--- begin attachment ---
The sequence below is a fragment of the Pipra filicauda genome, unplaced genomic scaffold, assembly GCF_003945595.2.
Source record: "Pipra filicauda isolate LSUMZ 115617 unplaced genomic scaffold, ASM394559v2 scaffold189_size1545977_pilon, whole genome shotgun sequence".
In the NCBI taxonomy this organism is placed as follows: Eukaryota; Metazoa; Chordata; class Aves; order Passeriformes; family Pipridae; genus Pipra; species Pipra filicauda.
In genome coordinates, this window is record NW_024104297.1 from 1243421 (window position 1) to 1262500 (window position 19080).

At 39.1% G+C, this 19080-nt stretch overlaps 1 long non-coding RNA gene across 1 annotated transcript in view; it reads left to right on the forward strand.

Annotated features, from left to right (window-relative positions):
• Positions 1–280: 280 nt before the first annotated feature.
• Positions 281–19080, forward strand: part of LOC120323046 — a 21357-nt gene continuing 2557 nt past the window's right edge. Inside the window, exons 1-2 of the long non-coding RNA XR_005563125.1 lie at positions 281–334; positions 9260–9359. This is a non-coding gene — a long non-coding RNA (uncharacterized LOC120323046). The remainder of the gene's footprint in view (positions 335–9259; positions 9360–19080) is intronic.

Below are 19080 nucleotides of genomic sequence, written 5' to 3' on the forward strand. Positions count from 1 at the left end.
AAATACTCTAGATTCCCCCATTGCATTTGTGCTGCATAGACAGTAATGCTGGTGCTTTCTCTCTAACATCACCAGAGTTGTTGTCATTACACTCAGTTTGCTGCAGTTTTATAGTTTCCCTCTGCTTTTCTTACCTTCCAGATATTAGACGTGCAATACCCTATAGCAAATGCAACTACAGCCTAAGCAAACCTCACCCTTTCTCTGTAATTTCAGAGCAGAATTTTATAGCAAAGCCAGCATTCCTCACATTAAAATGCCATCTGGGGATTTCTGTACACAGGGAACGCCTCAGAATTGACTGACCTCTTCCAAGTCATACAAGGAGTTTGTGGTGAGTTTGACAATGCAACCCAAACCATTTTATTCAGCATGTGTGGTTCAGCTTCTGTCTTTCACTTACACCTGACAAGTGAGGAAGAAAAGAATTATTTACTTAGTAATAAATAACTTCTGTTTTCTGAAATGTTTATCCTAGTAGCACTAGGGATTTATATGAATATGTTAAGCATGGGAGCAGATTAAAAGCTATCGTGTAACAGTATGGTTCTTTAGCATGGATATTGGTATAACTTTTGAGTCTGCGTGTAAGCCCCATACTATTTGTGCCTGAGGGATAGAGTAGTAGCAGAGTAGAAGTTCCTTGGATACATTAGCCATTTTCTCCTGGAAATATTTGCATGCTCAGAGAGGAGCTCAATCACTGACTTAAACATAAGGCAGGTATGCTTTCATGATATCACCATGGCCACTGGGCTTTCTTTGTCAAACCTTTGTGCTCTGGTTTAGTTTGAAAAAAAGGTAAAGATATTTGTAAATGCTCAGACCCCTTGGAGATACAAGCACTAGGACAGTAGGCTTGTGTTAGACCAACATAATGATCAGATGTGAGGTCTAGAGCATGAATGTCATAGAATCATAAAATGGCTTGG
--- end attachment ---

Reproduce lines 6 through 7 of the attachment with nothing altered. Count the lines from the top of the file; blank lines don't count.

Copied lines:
Annotated features, from left to right (window-relative positions):
• Positions 1–280: 280 nt before the first annotated feature.